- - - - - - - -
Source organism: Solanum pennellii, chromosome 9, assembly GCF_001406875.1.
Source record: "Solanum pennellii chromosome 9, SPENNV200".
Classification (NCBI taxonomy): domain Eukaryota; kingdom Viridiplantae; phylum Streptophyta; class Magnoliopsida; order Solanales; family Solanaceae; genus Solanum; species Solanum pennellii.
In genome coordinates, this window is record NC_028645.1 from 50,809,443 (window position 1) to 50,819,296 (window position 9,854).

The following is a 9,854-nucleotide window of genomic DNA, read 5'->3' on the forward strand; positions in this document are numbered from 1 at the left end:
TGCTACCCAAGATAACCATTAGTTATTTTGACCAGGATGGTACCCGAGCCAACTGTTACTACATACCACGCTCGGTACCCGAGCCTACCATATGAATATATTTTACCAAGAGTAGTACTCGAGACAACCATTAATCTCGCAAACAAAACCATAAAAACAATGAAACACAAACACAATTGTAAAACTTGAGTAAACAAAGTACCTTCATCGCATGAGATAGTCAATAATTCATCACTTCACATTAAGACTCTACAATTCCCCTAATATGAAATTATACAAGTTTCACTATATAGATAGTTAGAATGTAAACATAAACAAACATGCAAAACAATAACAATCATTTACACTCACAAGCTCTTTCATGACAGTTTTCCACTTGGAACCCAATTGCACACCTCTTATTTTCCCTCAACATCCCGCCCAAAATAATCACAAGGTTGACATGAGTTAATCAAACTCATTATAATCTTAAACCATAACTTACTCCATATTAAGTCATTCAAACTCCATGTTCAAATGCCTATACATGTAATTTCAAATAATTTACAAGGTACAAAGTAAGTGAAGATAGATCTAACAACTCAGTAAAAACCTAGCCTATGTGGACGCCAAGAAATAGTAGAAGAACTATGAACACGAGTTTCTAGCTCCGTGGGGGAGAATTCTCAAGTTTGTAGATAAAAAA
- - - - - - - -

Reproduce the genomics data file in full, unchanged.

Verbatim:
Source organism: Solanum pennellii, chromosome 9, assembly GCF_001406875.1.
Source record: "Solanum pennellii chromosome 9, SPENNV200".
Classification (NCBI taxonomy): domain Eukaryota; kingdom Viridiplantae; phylum Streptophyta; class Magnoliopsida; order Solanales; family Solanaceae; genus Solanum; species Solanum pennellii.
In genome coordinates, this window is record NC_028645.1 from 50,809,443 (window position 1) to 50,819,296 (window position 9,854).

The following is a 9,854-nucleotide window of genomic DNA, read 5'->3' on the forward strand; positions in this document are numbered from 1 at the left end:
TGCTACCCAAGATAACCATTAGTTATTTTGACCAGGATGGTACCCGAGCCAACTGTTACTACATACCACGCTCGGTACCCGAGCCTACCATATGAATATATTTTACCAAGAGTAGTACTCGAGACAACCATTAATCTCGCAAACAAAACCATAAAAACAATGAAACACAAACACAATTGTAAAACTTGAGTAAACAAAGTACCTTCATCGCATGAGATAGTCAATAATTCATCACTTCACATTAAGACTCTACAATTCCCCTAATATGAAATTATACAAGTTTCACTATATAGATAGTTAGAATGTAAACATAAACAAACATGCAAAACAATAACAATCATTTACACTCACAAGCTCTTTCATGACAGTTTTCCACTTGGAACCCAATTGCACACCTCTTATTTTCCCTCAACATCCCGCCCAAAATAATCACAAGGTTGACATGAGTTAATCAAACTCATTATAATCTTAAACCATAACTTACTCCATATTAAGTCATTCAAACTCCATGTTCAAATGCCTATACATGTAATTTCAAATAATTTACAAGGTACAAAGTAAGTGAAGATAGATCTAACAACTCAGTAAAAACCTAGCCTATGTGGACGCCAAGAAATAGTAGAAGAACTATGAACACGAGTTTCTAGCTCCGTGGGGGAGAATTCTCAAGTTTGTAGATAAAAAA